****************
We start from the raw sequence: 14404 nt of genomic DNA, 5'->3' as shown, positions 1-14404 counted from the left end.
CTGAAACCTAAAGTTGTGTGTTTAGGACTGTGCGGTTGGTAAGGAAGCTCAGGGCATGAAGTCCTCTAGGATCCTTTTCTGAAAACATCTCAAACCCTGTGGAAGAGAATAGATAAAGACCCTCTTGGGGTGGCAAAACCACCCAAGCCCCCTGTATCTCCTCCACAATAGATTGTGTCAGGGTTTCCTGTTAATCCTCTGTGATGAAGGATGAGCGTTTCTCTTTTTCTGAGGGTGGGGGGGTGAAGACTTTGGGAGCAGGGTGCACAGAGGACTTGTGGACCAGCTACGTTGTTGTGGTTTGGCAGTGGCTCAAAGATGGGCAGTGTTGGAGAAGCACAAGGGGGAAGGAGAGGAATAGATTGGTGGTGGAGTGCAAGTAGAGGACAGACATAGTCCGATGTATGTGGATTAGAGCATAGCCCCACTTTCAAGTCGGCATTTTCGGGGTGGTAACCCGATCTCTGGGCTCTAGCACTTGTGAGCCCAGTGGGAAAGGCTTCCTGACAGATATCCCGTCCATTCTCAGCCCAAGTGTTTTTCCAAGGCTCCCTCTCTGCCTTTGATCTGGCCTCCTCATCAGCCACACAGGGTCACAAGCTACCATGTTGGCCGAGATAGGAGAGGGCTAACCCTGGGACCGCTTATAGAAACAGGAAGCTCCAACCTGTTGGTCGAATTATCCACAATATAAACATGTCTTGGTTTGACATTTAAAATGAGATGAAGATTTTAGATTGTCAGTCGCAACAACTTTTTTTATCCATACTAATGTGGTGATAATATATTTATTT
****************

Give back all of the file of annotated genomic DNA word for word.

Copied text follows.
We start from the raw sequence: 14404 nt of genomic DNA, 5'->3' as shown, positions 1-14404 counted from the left end.
CTGAAACCTAAAGTTGTGTGTTTAGGACTGTGCGGTTGGTAAGGAAGCTCAGGGCATGAAGTCCTCTAGGATCCTTTTCTGAAAACATCTCAAACCCTGTGGAAGAGAATAGATAAAGACCCTCTTGGGGTGGCAAAACCACCCAAGCCCCCTGTATCTCCTCCACAATAGATTGTGTCAGGGTTTCCTGTTAATCCTCTGTGATGAAGGATGAGCGTTTCTCTTTTTCTGAGGGTGGGGGGGTGAAGACTTTGGGAGCAGGGTGCACAGAGGACTTGTGGACCAGCTACGTTGTTGTGGTTTGGCAGTGGCTCAAAGATGGGCAGTGTTGGAGAAGCACAAGGGGGAAGGAGAGGAATAGATTGGTGGTGGAGTGCAAGTAGAGGACAGACATAGTCCGATGTATGTGGATTAGAGCATAGCCCCACTTTCAAGTCGGCATTTTCGGGGTGGTAACCCGATCTCTGGGCTCTAGCACTTGTGAGCCCAGTGGGAAAGGCTTCCTGACAGATATCCCGTCCATTCTCAGCCCAAGTGTTTTTCCAAGGCTCCCTCTCTGCCTTTGATCTGGCCTCCTCATCAGCCACACAGGGTCACAAGCTACCATGTTGGCCGAGATAGGAGAGGGCTAACCCTGGGACCGCTTATAGAAACAGGAAGCTCCAACCTGTTGGTCGAATTATCCACAATATAAACATGTCTTGGTTTGACATTTAAAATGAGATGAAGATTTTAGATTGTCAGTCGCAACAACTTTTTTTATCCATACTAATGTGGTGATAATATATTTATTT